The head of Surveillance should report directly to the person with the highest authority and responsibility in the casino. If the role of the Surveillance Department is to provide the casino with valuable information that may have an effect on the business goals of the organization, that information should be reported to the person that is ultimately responsible for it and is in a position to do something about it. Surveillance should always be independent of departments or bodies that have single-minded agendas and try to prioritize monitoring in specific areas of their choice. Surveillance should be free to monitor all areas using a risk-based approach.

Rebranding Surveillance

Now that we have the optimum organization in place, it’s time to rebrand Surveillance. Let’s start with throwing out the name Surveillance which by most definitions means watch. Everybody gets paid to “watch” in a casino. Surveillance does more than that. The word “surveillance” often invokes a connotation amongst a lot of staff that we are spies who can’t be trusted. It conjures up militaristic or law enforcement images of secret missions, late night stake-outs and big brother. I like Business Intelligence, or Intelligence…or simply just Intel. Actually I think it would be cool to be called the CIA (Casino Intelligence Agency) but I think that probably wouldn’t help the spy perception thing.

Let’s bring Surveillance out of the closet. Traditionally casinos have enforced a policy of not allowing surveillance people to fraternize or associate with gaming employees. I personally think a Surveillance Department can be more effective by working closer with other departments. They can learn more about how each area works and are able to keep abreast of changes it that area. This is often difficult to do by being isolated from the rest of the operation and relying on what you can see on a camera. Surveillance is often the last ones to be told of changes. Interacting with people also helps to gain inside intelligence and detect changes in flatline behaviors which may indicate fraudulent activity.

Our Vegas founding fathers were paranoid about collusion between gaming staff and “the eye.” That was probably because (as the story goes) Vegas casinos used to hire ex-crossroaders; rationalizing that it takes a cheat to know a cheat. I don’t blame them for creating the non-fraternization policy. I wouldn’t trust cheats associating with gaming staff either.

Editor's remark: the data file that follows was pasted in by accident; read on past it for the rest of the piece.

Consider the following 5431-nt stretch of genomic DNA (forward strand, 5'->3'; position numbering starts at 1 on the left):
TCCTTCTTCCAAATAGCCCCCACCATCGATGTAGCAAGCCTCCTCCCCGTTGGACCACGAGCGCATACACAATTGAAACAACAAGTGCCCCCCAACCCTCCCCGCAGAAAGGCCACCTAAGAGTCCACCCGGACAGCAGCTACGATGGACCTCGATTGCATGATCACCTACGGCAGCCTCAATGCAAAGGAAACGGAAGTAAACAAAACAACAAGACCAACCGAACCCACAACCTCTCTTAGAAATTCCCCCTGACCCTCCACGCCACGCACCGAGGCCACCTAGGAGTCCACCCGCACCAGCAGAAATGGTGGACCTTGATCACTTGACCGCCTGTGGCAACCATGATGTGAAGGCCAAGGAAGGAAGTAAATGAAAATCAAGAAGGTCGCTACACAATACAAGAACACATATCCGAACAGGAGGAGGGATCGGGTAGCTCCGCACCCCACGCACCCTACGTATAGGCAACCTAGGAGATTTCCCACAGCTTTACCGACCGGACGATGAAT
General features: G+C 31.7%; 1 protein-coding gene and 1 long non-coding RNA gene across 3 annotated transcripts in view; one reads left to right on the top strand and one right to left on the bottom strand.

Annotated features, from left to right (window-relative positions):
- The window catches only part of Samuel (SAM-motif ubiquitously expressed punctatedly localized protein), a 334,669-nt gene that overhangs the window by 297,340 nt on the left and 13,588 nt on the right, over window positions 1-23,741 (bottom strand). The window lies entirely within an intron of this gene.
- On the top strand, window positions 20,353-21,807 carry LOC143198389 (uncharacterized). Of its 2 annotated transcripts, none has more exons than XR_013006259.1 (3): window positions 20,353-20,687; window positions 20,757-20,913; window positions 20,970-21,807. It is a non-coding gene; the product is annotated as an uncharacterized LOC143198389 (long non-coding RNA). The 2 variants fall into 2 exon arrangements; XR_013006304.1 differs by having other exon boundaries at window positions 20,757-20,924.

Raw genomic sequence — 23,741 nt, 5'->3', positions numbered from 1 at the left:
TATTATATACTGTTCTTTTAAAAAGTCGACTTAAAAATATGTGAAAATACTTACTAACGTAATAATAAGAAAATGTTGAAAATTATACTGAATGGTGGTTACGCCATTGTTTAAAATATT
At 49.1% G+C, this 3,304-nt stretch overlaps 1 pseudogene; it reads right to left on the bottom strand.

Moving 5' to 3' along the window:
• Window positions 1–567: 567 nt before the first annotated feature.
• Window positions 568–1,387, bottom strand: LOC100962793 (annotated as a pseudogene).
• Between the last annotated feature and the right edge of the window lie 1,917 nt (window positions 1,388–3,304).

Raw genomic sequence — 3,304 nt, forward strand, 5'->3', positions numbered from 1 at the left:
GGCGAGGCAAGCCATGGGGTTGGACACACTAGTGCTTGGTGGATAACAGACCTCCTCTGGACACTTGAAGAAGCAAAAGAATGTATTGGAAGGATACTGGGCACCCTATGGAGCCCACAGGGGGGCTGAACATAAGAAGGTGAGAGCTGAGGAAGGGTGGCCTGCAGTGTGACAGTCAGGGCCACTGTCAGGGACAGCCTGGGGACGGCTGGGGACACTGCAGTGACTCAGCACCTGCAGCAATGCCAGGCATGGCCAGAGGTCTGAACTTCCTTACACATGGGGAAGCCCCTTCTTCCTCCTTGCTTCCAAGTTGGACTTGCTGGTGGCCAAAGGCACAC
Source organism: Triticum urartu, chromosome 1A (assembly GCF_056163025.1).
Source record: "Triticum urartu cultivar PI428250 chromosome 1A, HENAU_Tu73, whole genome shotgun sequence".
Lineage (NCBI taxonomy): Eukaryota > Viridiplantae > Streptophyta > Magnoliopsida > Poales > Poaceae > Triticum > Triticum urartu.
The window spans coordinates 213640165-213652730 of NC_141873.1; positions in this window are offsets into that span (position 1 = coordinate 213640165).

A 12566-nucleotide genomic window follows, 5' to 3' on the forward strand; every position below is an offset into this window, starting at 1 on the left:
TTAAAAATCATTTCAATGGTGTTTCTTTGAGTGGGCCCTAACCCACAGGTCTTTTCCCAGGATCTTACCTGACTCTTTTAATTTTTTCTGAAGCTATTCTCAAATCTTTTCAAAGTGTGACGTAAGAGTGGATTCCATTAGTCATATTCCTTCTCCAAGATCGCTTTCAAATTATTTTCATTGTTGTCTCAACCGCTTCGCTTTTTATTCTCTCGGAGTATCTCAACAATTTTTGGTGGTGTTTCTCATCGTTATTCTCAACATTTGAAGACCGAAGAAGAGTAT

Collusion is a huge threat in gaming. However, I think that getting an employee to sign a confidentiality agreement is not really effective or a deterrent to collusion. Reports over the last decade suggest that if surveillance employees want to collude with players they do, regardless of the signed piece of paper. Over the last ten years there has been an increasing amount of surveillance employees busted for collusion with players.

I believe most of the threats and concerns of surveillance people colluding with outsiders can be reduced by, you guessed it, AI-based technology. If monitoring games was automated no one could collude without activated an alert that would trigger a response. The past has shown that almost all cases of collusion on games require a breach of procedure. Plain and simple. As an internal safeguard the threat could be reduced even more by developing a check and balance system set up to make sure all actions taken are the correct ones. AI-based cameras and microphones could also be developed and installed in the monitor room to detect behaviors and patterns that could indicate collusion by surveillance staff.

Regardless of how long it takes for the USS Enterprise to fly into your galaxy, the key to running a successful Surveillance Department is to always have a good team. A good manager takes whatever resources they have at their disposal, finds the right people and organizes them so that their talents and specific skills can make a contribution towards the overall success of the team and the organization.

When faced with new threats and an ever-changing environment it is important for managers to make adjustments to their organization to deal with the challenges. Future advancements in technology will mean skill sets of team members have to be upgraded so that the synergy between people and technology is optimized to achieve the best results possible. Maybe with the right organization structure and the right people Surveillance can go where no man has gone before.

"Things are only impossible until they're not."

- Captain Jean-Luc Picard